movie encoder (like xvid which makes really small AVI files) will
          spawn several threads to encode chunks of the movie. All of the
          calculations are done in the CPU and adding chips will REALLY
          speed this type of thing up. Similarly, Artificial Intelligence
          and Graphics Rendering are CPU bound and therefore will benefit
          from faster or more CPUs. This includes some gaming, especially
          3-d games.
          * The only technical advantage of 64 bit chips is that they are able
          to take more RAM. When we start needing more than 4 GB of RAM,
          then we will need a 64 bit operating system and a 64 bit chip. 32
          bits (most current chips) will only address 4 GB of RAM. 64 bit
          chips will address 16,000GB of memory. The AMD 64 bit chip will
          not run in 64 bit mode unless you use a 64 bit operating system
          (which requires 64 bit drivers of which there are very few right
          now). The new AMD 64 bit chips are really fast at 32 bit stuff
          which is why so many people are buying them right now, but nobody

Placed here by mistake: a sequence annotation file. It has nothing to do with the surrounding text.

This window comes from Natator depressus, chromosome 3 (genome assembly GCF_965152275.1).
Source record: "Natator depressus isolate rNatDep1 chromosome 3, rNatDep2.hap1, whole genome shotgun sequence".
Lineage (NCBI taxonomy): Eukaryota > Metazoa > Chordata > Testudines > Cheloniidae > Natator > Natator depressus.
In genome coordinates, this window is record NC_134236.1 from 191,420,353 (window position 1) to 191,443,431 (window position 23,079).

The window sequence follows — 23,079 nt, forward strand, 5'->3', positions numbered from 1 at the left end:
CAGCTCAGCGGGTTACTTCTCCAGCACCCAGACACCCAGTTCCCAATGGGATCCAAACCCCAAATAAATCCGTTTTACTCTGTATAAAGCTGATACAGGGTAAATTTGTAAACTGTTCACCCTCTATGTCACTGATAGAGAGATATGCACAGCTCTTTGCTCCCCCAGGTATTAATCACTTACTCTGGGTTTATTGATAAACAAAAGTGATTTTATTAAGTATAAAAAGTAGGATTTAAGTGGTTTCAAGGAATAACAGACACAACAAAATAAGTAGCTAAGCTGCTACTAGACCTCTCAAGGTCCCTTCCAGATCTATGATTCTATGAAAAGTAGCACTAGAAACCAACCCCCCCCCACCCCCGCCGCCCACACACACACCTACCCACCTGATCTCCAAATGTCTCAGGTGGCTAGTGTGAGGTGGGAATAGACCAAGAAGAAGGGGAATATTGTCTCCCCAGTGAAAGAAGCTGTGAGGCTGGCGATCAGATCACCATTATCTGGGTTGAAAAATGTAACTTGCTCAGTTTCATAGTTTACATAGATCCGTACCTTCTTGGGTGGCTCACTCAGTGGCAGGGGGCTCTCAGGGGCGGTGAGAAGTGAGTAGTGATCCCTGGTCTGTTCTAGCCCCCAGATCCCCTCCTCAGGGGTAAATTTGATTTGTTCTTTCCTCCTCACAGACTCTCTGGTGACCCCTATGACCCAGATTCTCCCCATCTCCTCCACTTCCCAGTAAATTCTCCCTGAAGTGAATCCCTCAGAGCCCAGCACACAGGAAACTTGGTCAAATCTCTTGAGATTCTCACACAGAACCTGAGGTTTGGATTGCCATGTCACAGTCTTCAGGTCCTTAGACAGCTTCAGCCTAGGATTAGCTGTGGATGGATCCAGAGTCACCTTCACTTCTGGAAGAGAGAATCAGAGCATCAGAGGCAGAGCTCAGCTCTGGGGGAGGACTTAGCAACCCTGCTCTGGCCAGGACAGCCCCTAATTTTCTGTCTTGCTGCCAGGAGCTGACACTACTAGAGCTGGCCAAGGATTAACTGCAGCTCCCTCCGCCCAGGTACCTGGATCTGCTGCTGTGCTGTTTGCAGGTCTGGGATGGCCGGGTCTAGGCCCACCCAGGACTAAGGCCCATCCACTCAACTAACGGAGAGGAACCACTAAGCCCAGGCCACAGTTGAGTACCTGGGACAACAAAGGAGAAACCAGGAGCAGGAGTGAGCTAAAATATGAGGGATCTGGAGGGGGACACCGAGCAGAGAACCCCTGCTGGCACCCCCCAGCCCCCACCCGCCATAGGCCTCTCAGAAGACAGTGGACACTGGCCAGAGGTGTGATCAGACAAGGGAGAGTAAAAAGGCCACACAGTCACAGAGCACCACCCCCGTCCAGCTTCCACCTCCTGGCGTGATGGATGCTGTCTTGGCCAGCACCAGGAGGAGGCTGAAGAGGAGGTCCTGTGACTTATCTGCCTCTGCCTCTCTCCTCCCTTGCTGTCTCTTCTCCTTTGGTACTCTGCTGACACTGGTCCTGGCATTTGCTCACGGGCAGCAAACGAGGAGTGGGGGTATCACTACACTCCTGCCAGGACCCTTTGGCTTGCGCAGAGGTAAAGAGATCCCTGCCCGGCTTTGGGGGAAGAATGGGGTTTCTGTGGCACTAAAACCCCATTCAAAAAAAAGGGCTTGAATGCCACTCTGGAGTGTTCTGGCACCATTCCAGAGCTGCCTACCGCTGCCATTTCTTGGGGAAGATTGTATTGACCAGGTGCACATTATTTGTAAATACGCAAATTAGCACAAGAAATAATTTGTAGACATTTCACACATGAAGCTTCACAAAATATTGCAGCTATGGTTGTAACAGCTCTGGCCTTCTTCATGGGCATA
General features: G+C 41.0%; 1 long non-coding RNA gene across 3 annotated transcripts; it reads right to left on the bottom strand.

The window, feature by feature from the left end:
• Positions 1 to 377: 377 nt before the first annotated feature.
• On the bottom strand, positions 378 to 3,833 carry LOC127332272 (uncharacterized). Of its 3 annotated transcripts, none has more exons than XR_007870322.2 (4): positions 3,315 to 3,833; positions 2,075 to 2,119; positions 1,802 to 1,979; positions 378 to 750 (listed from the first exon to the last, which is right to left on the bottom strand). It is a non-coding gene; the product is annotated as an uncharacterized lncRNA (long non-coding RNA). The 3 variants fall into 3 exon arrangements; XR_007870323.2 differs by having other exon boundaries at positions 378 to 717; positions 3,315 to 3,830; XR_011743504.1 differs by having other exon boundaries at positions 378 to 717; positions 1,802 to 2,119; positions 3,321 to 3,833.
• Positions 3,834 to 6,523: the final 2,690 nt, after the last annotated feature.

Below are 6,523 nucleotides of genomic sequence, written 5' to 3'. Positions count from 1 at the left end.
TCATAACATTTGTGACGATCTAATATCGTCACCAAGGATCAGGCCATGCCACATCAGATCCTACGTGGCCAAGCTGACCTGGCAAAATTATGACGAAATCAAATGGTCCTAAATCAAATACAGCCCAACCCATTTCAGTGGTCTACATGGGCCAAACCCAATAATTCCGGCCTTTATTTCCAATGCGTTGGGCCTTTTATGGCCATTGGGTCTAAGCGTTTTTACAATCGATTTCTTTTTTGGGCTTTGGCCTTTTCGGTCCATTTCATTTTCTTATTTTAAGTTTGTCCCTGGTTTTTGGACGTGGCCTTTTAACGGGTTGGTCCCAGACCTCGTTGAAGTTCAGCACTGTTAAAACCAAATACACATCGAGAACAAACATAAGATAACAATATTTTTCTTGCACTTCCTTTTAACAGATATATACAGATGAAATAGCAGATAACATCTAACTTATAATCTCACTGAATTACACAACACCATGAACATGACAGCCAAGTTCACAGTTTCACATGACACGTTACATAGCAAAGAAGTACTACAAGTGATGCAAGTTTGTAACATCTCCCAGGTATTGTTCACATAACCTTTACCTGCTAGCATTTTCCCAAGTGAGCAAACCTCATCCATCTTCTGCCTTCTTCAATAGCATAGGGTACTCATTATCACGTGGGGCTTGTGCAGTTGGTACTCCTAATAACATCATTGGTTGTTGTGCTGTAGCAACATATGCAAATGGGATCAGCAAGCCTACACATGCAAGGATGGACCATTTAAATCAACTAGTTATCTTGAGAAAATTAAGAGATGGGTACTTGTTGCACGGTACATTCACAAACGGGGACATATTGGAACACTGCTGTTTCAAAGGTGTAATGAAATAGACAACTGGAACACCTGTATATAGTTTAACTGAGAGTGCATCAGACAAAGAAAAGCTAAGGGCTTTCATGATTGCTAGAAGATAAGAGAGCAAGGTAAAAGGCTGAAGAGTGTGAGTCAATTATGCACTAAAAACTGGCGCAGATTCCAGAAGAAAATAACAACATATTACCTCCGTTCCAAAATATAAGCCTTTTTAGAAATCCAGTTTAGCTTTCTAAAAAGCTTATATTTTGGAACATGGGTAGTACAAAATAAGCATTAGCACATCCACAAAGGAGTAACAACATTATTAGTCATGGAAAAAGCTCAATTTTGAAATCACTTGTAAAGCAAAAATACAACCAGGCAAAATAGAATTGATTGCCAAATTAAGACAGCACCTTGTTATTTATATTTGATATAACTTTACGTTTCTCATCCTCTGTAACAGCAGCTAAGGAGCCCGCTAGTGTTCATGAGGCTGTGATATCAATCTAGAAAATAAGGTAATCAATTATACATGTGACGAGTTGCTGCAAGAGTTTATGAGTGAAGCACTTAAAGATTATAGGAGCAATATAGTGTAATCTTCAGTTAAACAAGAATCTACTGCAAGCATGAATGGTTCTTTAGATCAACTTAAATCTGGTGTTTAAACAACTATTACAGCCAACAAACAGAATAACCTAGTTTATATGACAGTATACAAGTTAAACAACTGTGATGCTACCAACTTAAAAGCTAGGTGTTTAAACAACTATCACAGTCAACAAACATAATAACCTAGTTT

is really going to use 64 bit desktops for a few (perhaps 3) years
          (Macintosh users excluded even though apple is switching back to
          32 bits after several years of 64 bit chips).


          --TwinkieStix


          JaY wrote:

          > To a certain extent windows does support multiple threading. Thus the
          > hyperthreading in the newer P4's as well as multiple CPU's being in
          > servers. The bottle neck does occur at the hard disk, but when
          > certain files are being accessed regularly, they pile into RAM. On a
          > machine with gigs of RAM, this will be faster because the multiple
          > CPU's can access this storage space. Dual core chips are able to run
          > application faster if it is supported. I, personally, have never
          > needed a dual core chip or a hyperthreaded one. I have a 3ghz P4 with
          > HT for one of my boxes and an Athlon 2800 chip for my main box.
          > Unless I am running linux on the P4 (which I am now), the Athlon beats
          > it. 64 bit will be nice though, when I get around to upgrading.
          >